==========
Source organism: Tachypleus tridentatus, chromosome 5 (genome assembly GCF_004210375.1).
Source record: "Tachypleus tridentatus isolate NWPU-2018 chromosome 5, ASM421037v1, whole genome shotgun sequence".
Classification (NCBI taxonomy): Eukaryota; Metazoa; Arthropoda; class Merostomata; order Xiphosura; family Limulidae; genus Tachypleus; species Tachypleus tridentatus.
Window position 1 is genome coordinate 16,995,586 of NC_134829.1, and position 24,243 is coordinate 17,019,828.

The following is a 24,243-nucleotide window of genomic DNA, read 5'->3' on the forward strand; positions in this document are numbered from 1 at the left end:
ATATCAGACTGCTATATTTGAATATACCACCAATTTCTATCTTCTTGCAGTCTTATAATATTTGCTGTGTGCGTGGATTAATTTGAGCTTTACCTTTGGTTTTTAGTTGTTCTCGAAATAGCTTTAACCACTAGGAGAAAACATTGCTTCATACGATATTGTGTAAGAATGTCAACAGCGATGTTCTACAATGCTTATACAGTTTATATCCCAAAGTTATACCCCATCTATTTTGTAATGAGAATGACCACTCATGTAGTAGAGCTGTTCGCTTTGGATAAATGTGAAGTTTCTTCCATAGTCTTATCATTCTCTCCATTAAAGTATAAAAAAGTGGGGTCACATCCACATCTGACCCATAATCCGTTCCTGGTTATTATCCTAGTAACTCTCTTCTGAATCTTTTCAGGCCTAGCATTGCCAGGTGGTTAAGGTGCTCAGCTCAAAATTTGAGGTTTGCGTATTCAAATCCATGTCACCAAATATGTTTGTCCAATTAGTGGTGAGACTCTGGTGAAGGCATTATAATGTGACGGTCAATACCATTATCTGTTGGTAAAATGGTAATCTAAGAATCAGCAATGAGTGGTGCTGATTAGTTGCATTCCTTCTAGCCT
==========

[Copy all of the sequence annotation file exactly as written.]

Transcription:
Source organism: Tachypleus tridentatus, chromosome 5 (genome assembly GCF_004210375.1).
Source record: "Tachypleus tridentatus isolate NWPU-2018 chromosome 5, ASM421037v1, whole genome shotgun sequence".
Classification (NCBI taxonomy): Eukaryota; Metazoa; Arthropoda; class Merostomata; order Xiphosura; family Limulidae; genus Tachypleus; species Tachypleus tridentatus.
Window position 1 is genome coordinate 16,995,586 of NC_134829.1, and position 24,243 is coordinate 17,019,828.

The following is a 24,243-nucleotide window of genomic DNA, read 5'->3' on the forward strand; positions in this document are numbered from 1 at the left end:
ATATCAGACTGCTATATTTGAATATACCACCAATTTCTATCTTCTTGCAGTCTTATAATATTTGCTGTGTGCGTGGATTAATTTGAGCTTTACCTTTGGTTTTTAGTTGTTCTCGAAATAGCTTTAACCACTAGGAGAAAACATTGCTTCATACGATATTGTGTAAGAATGTCAACAGCGATGTTCTACAATGCTTATACAGTTTATATCCCAAAGTTATACCCCATCTATTTTGTAATGAGAATGACCACTCATGTAGTAGAGCTGTTCGCTTTGGATAAATGTGAAGTTTCTTCCATAGTCTTATCATTCTCTCCATTAAAGTATAAAAAAGTGGGGTCACATCCACATCTGACCCATAATCCGTTCCTGGTTATTATCCTAGTAACTCTCTTCTGAATCTTTTCAGGCCTAGCATTGCCAGGTGGTTAAGGTGCTCAGCTCAAAATTTGAGGTTTGCGTATTCAAATCCATGTCACCAAATATGTTTGTCCAATTAGTGGTGAGACTCTGGTGAAGGCATTATAATGTGACGGTCAATACCATTATCTGTTGGTAAAATGGTAATCTAAGAATCAGCAATGAGTGGTGCTGATTAGTTGCATTCCTTCTAGCCT